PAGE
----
In Foreign Affairs, Paul Romer criticizes “pretend economists” who pretend that economics—and they themselves—can answer normative questions on scientific grounds. He argues that “pretend economists” open the field to corruption.
The alternative is to make honesty and humility prerequisites for membership in the community of economists. The easy part is to challenge the pretenders. The hard part is to say no when government officials look to economists for an answer to a normative question. Scientific authority never conveys moral authority. No economist has a privileged insight into questions of right and wrong, and none deserves a special say in fundamental decisions about how society should operate. Economists who argue otherwise and exert undue influence in public debates about right and wrong should be exposed for what they are: frauds.
On his blog, John Kay speculates about the future of financial intermediation:
The paradox of modern capital markets is that although there is less and less need for market activity from the point of view of either the end users of finance, or the investors who are the ultimate beneficiaries of finance, the volume of market activity has increased exponentially. …
The growth of secondary market trading at the expense of an understanding of the underlying exposure led to disaster in the global financial crisis of 2008, just as it had earlier led to disaster at Lloyd’s. …
Standardisation is not an answer to the problem of information provision in financial markets, nor is pervasive information asymmetry successfully resolved by insistence on the provision of detailed financial information on a standardised basis, whether in company accounts or key features documents.
… it is time to raise question marks over the entire market based model of financial services provision. We should be talking about risk management and capital allocation without any presumption that markets are the best way of handling these issues.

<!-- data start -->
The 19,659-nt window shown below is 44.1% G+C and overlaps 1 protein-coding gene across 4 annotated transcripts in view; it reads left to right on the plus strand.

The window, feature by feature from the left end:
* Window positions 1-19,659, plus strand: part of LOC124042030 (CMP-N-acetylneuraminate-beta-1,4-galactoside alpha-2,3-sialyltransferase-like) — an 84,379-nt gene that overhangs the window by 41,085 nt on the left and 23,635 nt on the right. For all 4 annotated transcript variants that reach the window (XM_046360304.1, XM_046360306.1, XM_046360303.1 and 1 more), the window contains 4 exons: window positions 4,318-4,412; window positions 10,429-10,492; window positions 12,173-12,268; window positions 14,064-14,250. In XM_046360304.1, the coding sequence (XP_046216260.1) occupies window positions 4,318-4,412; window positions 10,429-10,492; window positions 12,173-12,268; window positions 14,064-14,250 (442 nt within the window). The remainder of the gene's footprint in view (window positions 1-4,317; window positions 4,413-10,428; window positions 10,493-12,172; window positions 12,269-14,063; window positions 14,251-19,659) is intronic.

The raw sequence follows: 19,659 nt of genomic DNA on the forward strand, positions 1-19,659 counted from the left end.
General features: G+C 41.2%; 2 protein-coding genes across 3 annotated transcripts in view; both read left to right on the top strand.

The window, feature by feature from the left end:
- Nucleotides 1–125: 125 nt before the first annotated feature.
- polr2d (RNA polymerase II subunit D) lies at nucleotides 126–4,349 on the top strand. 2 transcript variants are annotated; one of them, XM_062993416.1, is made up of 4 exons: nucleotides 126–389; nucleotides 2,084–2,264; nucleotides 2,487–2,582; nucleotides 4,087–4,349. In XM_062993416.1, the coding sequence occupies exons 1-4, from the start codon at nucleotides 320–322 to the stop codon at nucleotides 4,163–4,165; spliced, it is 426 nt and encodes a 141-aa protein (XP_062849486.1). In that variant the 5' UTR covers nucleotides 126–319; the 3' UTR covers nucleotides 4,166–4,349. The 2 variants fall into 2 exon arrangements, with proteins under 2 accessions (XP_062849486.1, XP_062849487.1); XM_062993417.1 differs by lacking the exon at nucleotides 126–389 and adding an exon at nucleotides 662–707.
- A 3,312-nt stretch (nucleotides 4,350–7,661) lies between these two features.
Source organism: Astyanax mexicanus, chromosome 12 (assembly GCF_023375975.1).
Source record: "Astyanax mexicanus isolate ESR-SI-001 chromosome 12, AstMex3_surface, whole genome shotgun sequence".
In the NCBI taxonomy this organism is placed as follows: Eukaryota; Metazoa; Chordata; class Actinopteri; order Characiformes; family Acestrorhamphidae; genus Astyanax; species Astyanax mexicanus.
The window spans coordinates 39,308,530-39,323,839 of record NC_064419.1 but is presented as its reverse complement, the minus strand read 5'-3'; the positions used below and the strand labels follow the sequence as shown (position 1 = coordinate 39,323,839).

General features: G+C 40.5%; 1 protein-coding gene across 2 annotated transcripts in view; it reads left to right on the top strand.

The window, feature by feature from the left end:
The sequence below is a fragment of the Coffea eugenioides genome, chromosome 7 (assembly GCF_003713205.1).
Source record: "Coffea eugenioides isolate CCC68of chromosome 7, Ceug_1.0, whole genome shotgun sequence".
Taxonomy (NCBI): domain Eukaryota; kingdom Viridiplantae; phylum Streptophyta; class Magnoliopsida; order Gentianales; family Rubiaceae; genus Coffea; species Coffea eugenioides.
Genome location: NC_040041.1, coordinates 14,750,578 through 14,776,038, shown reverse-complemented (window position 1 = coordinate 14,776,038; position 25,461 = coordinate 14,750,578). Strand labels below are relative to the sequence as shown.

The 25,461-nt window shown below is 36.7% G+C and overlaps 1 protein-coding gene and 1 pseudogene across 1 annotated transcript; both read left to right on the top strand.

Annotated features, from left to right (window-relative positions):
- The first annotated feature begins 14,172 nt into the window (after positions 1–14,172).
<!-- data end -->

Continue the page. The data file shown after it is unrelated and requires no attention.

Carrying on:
The Economist reviews the history of finance and financial regulation, arguing that
institutions that enhance people’s economic lives, such as central banks, deposit insurance and stock exchanges, are not the products of careful design in calm times, but are cobbled together at the bottom of financial cliffs. Often what starts out as a post-crisis sticking plaster becomes a permanent feature of the system. … The response to a crisis follows a familiar pattern. It starts with blame. New parts of the financial system are vilified: a new type of bank, investor or asset is identified as the culprit and is then banned or regulated out of existence. It ends by entrenching public backing for private markets: other parts of finance deemed essential are given more state support.
The Economist identifies five major events that shaped modern finance:
Hamilton’s bank bailout in 1792.
The creation of joint-stock banks in England after the “emerging markets” crisis of 1825.
The railroad crash of 1857, global panic and the Bank of England’s stricter requirements for discount houses to hold cash.
Financial fraud and low cash holdings, the 1907 panic, the National Monetary Commission’s demand for a lender of last resort and the 1913 Federal Reserve Act establishing the (third) central bank in the US.
Recession and financial meltdown in 1929, the bank holiday of 1933, publicly funded bank recapitalization, Glass-Steagall and the FDIC.